Focusing on Garin Nugroho is perhaps overdue, since his ouvres have left indelible mark in the Indonesian film trajectories. Moreover, several of his  contemporary works  (such as art  installation, dance performance and the like) transgress cinematic boundaries, even entering into, using his term, the ‘post-cinema.’  Many of the active Indonesian directors in the current film scene were Garin’s former assistants or at least involved in his film productions. By involving young filmmakers in his film production, Garin has  nurtured the next generation of Indonesian cinema.

When Garin Nugroho’s  first  feature Love in a Slice of Bread (1991) appeared  on the silver screen, it marked a new era in Indonesian cinema. This is because there was no precendence and distict from mainstream films in the  market.  Influenced by the French New Wave, Garin’s first film echoed the angst of the youth during Soeharto’s repressive New Order regime. This film received Best Film at the Indonesian Film Festival (FFI) in 1991 and later won the  Best Young Director in Asia Pacific Film Festival. In 2015, the film received a special award for the Masterpiece category in the Indonesian Film Appreciation (AFI).

The importance of Garin’s films can perhaps be seen as how his films serve as a microcosm of Indonesian history since they are set from colonial to  contemporary eras. While he did not make his films sequentially, all his films clearly reflect iconic time periods in Indonesian history. The Javanese Devil (2017), A Woman from Java (2016) and Hijra  (2015) were set in  the Dutch Colonial period, while Soegija (2012) was set in the interregnum period (Japanese occupation) prior to the Indonesia’s independence declaration in 1945. A dark side of Indonesian  history in 1965 is also visible in Garin’s Poet  (2000).

Meanwhile, Chaotic Love Poems (2015) and Love in a Slice of Bread (1991) dwelve into the flourishing  pop culture from the 1970s to 1990s, while Leaf on a Pillow (1998) and  The Blue Generation (2009) were set in the  late  1990s prior to the collapse of New Order regime. Following the rise of religious radicalism and  terrorism in a post-9/11 world and the American-led war against terrorism, Garin responded by making Blindfold (2013).  His recent film Memories of My Body (2018) is paralleled to the current struggle of sexual minorities in fighting for their rights.

Prior to the  1998  Reformasi,  Garin’s films were concerned with aesthetics through  the  exploration of signs and  symbols rooted in Indonesian culture and society. But following Reformasi, Garin’s films have been become increasingly political. His films passionately engaged with the ramifications of tremendous social and political upheavals.  This is inseparable from Garin’s involvement in various coalitions of civil society organizations.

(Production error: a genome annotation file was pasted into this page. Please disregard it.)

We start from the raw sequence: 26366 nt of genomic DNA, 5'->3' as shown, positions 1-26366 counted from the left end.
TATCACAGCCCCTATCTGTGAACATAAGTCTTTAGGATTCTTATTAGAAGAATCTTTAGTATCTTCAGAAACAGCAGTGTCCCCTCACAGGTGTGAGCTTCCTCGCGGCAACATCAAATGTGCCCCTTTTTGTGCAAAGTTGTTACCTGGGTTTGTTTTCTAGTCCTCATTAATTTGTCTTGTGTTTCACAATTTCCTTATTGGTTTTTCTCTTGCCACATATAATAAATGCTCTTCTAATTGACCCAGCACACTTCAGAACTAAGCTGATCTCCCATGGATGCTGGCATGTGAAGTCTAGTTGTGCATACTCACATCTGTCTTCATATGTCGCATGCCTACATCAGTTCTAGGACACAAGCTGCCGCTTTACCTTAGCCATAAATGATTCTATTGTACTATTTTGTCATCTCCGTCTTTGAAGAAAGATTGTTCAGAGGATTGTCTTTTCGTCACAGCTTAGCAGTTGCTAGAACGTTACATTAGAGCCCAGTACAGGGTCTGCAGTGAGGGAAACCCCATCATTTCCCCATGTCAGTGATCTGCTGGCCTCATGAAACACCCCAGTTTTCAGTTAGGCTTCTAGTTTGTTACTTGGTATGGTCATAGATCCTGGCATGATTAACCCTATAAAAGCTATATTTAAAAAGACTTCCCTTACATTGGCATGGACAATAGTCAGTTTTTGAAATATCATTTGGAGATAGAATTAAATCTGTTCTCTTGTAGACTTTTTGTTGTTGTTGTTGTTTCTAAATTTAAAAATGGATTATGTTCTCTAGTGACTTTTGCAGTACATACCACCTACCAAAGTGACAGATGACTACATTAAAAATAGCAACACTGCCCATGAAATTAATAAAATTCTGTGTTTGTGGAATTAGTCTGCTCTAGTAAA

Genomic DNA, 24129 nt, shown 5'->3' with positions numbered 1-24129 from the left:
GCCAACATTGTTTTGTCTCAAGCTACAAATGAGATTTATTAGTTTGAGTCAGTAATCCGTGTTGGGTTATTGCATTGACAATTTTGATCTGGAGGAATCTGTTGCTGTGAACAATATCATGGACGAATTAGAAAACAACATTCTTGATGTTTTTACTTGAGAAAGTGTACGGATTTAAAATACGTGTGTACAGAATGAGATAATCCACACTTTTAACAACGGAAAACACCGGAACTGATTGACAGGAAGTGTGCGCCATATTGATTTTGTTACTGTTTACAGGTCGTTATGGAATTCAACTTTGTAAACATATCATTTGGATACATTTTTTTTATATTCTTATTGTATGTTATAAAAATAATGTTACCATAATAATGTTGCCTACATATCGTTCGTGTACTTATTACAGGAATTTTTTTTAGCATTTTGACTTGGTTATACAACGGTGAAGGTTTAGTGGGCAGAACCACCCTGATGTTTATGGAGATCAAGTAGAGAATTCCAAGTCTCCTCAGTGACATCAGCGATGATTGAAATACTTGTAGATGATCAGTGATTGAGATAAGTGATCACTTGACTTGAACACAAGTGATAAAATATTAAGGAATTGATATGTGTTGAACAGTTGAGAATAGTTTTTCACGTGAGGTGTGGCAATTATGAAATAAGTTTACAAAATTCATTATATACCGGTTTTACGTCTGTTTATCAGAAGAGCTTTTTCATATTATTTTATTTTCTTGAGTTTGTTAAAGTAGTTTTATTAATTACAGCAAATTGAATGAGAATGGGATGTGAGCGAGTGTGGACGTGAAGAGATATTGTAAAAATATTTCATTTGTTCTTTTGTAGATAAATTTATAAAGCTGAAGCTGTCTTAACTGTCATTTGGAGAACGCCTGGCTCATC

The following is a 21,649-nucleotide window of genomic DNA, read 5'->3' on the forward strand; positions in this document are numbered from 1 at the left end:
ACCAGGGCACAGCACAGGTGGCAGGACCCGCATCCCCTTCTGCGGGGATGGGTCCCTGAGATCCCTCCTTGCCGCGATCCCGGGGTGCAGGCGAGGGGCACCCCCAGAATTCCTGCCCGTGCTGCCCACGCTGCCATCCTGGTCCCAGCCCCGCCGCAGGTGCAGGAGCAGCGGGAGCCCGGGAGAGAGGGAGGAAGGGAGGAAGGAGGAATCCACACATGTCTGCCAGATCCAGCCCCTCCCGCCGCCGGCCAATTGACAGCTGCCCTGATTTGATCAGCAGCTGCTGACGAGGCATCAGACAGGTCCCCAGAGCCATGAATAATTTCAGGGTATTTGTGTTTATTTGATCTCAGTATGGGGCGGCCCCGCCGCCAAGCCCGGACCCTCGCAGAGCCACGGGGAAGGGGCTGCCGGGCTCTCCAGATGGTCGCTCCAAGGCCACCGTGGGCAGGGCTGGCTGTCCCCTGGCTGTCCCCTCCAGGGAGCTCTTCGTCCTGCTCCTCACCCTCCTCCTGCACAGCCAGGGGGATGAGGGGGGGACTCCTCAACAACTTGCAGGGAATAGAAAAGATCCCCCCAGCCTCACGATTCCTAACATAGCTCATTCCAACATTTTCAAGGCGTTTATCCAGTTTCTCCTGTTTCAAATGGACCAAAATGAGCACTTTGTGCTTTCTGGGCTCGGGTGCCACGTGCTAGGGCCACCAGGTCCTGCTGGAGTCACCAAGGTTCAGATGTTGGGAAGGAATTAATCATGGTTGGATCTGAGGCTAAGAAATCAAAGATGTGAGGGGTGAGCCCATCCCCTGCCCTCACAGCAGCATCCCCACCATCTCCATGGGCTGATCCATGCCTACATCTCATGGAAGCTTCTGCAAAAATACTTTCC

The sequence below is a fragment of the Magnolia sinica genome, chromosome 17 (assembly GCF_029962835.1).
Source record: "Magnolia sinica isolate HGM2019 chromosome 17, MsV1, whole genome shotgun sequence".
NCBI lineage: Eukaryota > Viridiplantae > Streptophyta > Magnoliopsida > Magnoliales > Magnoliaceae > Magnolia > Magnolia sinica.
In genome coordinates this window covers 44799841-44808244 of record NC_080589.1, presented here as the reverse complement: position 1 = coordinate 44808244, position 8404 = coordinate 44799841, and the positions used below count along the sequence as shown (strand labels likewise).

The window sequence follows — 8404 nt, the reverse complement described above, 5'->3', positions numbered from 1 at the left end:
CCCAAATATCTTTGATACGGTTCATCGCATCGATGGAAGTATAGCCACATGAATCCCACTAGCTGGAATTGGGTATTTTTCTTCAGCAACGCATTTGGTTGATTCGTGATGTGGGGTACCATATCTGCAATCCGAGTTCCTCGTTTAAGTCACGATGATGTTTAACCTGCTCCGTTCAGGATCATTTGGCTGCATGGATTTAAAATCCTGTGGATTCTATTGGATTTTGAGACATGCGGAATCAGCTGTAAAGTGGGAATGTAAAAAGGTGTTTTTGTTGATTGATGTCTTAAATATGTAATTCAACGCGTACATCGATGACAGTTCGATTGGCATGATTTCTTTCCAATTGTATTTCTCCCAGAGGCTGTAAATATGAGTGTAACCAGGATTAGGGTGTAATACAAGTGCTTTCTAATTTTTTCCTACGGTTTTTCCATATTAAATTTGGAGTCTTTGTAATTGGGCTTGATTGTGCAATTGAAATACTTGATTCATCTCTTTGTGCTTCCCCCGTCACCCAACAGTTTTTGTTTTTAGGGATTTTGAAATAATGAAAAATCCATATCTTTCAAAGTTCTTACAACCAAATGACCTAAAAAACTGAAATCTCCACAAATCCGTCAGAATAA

Leaf on a Pillow (1998) reflects the conditions under the New Order militaristic regime characterized by rampant corruptions and socio-economic injustice. A Poet  (2000) is perhaps the first film dealing with the 1965 mass killings which remains to leave deep imprints on the survivors and an impunity within the perpetrators.  In the Blindfold (2013), Garin dealt with growing religious extremism which lead to violent and terrorism acts. Meanwhile, in Memories of My Body (2018), Garin tackles the theme of a body which should not only be understood physically but rather as a site of power struggle within a heteronormative societal context.

Furthermore, Garin’s films also can be perceived as a cultural map for Indonesia stretching from Aceh in the tip of Sumatera Island to the West Papua.  In collaboration with three directors (Tonny Trimarsanto, Viva Westi, Lianto Suseno), Garin intimately portrayed five Acehneses in the aftermath of devastated tsunami in Serambi (2005). A Letter to an Angel was shot in Sumba (East Nusa Tenggara), where no Indonesian filmmaker had dares to undertake film shooting beyond the outer island of Java. He even went further in making a film entitled The Bird Man Tale (2002) in a conflict-ridden Papua.

Despite thematic and artistic explorations, Garin’s films clearly show the technological experimentations. He is truly a trailblazer in employing new technologies in Indonesian cinema. In A Poet, Garin shot in a Betacam video and then ‘blew up’ (transferred) into celluloid (35mm). Some young filmmakers later followed Garin’s path in making the shooting process less complicated and more efficient. Garin employed one take and one shot in A Woman from Java while bringing back the traditional performance tradition in Indonesia. Likewise, inspired by F.W. Murnau’s Nosferatu (1922), Garin made a black-and-white silent film The Javanese Devil in collaboration with gamelan ensemble and modern orchestra from various countries where the film is shown.

Given the experimental elements and avant-garde spirit, some Indonesian film critics lament that Garin’s films are too symbolic or poetic and their narratives are seemingly incomprehensible for general Indonesian audience. Cynical critics accuse his films only serve jury members in the circuit of international film festivals rather than audiences in his home country. However, other critics with more positive tones viewed that Garin’s films are ahead of his time. In  fact, Garin’s films are always in tune with the local as  well as global development and embracing the new technolgy in film production. Unsurprisingly, a renowned film critic Tony Rayn called  Garin as a “21st Century Cineaste” since he combined different creative muses from many  sources. Perhaps Garin’s short film  Railway Coaches 1,2,3 (1989) has foretold his relentless artististic and cultural sojourn.

This article is first appeared in the catalog of the 13th Jogja-NETPAC Asian Film Festival ( 27 November-04 December 2018)

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